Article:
A Guide to Asbestos in your Home

CKervin By CKervin, 13th Jul 2016 | Follow this author | RSS Feed
Posted in Wikinut>Guides>Property & Real Estate>General

Over the past century, asbestos has been widely used throughout the world, and its use continues today. Asbestos use dates back to the Ancient Egyptians, where it was used in burial cloths, and today it is found in more than 3,500 different products and materials. Unfortunately, asbestos can be dangerous and a number of diseases have been linked to exposure both in the home and at work.

What is Asbestos?

Asbestos is a naturally occurring fibrous mineral that is found in the ground. There are 6 classifications of asbestos – chrysotile (white asbestos), amosite (brown asbestos), crocidolite (blue asbestos), tremolite, anthophyllite and actinolite.

Asbestos has a number of favourable properties, such as high heat and chemical resistance. This made it a popular additive for a number of materials, ranging from car brake pads to decorative ceiling textures.

It is now known that asbestos is a hazardous material, and is related to a number of fatal diseases. Asbestos poses a health risk when its microscopic fibres are inhaled or ingested.

Is Asbestos Banned?

The sale, use and importation of asbestos, and asbestos containing materials, is banned in more than 50 different countries, including all of the EU, Australia, South Africa and Japan. There are still a number of countries which continue to use asbestos containing products, including Canada, China, Russia and the USA, but many only use chrysotile (white asbestos).

In numerous countries where asbestos has not been banned, there are a number of campaigns to stop the use of asbestos.

Where do you find Asbestos?

Asbestos was regularly used as an additive to provide materials with strength, durability and increase resistance to chemicals and heat. As a result, it was heavily used in construction materials for both residential and commercial buildings.

Some common places asbestos is found include:
• Brake Pads
• Cement Roofing Sheets
• Pipe Lagging
• Loose Fill Insulation
• Soffits
• Cement Water Tanks
• Siding
• Textured Decorative Ceilings
• Vinyl Floor Tiles
• Asbestos Insulation Board (AIB)

Why is Asbestos Dangerous?

Asbestos kills more than 100,000 people every year throughout the world, with many more fatalities that are not reported. The widespread use of asbestos in the construction industry has resulted in many homes throughout the world now containing asbestos products.

Asbestos becomes dangerous when fibres are inhaled or digested. The fibres lodge into the lining of the lungs or gastrointestinal tract, where they can cause mutations in the cells.

There are a number of diseases attributed to asbestos, including mesothelioma (also known as asbestos cancer), asbestosis, asbestos-related lung cancer and pleural thickening. Most symptoms do not appear in victims of these diseases for 20-50 years after exposure.

There a no cures for many asbestos related diseases, and mortality rates are high. It is often too late to help patients by the time symptoms appear and a diagnosis is made.

What does Asbestos look like?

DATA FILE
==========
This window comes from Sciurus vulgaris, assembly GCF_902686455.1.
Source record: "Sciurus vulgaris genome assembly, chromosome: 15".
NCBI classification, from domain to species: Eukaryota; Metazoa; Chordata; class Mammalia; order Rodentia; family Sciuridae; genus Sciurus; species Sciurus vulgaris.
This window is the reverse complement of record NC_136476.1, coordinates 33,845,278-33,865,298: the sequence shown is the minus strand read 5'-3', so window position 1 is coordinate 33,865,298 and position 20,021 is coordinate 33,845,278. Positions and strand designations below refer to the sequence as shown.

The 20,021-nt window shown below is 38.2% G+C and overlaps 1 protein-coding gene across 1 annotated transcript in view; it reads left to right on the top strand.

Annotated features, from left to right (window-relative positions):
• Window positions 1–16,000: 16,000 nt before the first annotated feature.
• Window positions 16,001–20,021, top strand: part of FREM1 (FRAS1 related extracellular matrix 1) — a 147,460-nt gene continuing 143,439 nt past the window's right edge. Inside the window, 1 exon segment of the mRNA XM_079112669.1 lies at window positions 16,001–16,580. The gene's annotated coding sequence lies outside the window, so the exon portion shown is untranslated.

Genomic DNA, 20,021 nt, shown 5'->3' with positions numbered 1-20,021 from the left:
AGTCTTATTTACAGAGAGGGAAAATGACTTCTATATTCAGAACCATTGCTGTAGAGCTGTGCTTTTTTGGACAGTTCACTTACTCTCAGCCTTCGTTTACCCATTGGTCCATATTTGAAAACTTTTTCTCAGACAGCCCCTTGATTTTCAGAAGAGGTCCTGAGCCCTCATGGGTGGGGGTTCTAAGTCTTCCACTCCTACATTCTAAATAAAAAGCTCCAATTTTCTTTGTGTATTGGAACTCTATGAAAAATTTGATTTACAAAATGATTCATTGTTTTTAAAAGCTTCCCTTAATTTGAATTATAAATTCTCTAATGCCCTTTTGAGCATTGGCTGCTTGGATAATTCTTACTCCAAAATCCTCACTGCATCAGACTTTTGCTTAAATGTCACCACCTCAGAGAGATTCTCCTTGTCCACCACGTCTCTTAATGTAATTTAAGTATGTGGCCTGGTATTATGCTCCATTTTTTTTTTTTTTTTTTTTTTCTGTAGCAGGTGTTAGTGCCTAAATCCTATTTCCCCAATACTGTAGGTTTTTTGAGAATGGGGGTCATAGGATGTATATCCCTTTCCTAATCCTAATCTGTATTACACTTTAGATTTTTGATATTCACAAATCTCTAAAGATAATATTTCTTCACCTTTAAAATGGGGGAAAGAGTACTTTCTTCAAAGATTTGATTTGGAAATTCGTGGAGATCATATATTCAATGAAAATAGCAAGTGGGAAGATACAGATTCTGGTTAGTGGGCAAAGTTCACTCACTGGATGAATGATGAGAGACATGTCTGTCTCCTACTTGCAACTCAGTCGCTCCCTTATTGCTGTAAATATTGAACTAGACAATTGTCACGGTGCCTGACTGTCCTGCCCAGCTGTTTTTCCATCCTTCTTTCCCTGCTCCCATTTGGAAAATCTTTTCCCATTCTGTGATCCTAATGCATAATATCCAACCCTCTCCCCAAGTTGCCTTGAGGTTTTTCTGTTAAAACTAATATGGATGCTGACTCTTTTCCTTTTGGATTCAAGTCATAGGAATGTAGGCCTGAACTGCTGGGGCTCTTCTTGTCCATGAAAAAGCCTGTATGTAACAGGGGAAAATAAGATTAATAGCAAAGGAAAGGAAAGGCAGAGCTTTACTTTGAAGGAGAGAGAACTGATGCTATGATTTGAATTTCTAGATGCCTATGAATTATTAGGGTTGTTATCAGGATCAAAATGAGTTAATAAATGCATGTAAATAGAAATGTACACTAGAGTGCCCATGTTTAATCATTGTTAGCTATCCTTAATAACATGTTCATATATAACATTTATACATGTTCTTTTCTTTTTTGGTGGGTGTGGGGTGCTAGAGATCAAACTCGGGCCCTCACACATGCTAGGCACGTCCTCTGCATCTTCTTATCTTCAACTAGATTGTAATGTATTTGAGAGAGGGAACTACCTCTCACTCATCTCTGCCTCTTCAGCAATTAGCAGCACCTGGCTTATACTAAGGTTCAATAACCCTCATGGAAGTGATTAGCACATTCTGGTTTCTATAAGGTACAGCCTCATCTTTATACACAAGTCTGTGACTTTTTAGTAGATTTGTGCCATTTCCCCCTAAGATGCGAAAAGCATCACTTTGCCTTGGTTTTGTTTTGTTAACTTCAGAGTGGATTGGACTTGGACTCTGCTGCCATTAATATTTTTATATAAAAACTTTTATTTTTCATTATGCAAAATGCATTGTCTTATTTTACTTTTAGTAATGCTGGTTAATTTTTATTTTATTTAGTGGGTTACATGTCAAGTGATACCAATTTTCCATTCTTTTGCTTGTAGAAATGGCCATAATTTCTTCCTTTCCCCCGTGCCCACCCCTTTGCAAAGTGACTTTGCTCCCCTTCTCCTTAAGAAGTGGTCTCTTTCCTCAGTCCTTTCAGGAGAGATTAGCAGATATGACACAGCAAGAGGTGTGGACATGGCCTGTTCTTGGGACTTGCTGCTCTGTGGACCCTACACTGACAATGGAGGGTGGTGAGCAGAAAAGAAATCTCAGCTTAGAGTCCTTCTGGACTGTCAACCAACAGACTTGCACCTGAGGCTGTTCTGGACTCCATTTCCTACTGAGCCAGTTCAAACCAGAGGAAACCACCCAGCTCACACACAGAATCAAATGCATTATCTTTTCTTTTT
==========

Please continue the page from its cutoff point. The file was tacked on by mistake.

As asbestos is often added to other materials, it can be extremely difficult to identify from visual inspection alone. There are a number of common places where asbestos is found in commercial and residential properties, such as pipe lagging and cement boiler flues, which can help you identify possible asbestos containing materials.

Some manufactures stamped their asbestos containing products with identifying marks, however this wasn’t regularly used throughout earlier years. Laboratory testing is often the best, and only, way to definitively identify asbestos in a property. Samples can be sent to an asbestos lab, where the presence and type of asbestos will be determined.

What options are available if I find asbestos?

If you find asbestos in your property, there are a number of possible management options, each with their own benefits and disadvantages. In most cases, an asbestos survey and assessment will be conducted to analyse any suspected asbestos containing materials, and then a management plan will be created if asbestos is found.

Asbestos Removal – Completely removing asbestos from a property is one of the best ways to ensure the safety of the occupants. As asbestos is a hazardous material, it is important that the correct procedures are followed and the waste is safely disposed of. Unless you are experienced and have the required safety equipment, it is advisable that you use a professional asbestos contractor.

Asbestos Encapsulation – Asbestos encapsulation is a cheaper alternative to asbestos removal. It is not suitable for all jobs or materials. Encapsulation involves coating the asbestos containing materials with a coating, such as resin, which ensures the fibres are encased.

Leaving Asbestos in place – Knowing the dangers associated with asbestos, leaving asbestos in place within your property may seem a little strange. In most cases, asbestos containing materials do not pose a health hazard. The asbestos must be in a good condition, with the dangerous fibres unable to escape and become airborne. Ongoing inspections will also be required to confirm the asbestos remains safe.

In some circumstances, a combination of two or all three of these management options may be used.


Asbestos, Asbestos Ceiling, Asbestos Dust, Asbestos Hazard, Asbestos Removal, Asbestos Siding, Asbestosis, Disease, Disease Prevention, Diseases, Home, Home Improvement, Homes, Properties, Property, Property Management

Meet the author

author avatar CKervin
I have worked in building and construction industries in Australia and the UK. I also enjoy photography.

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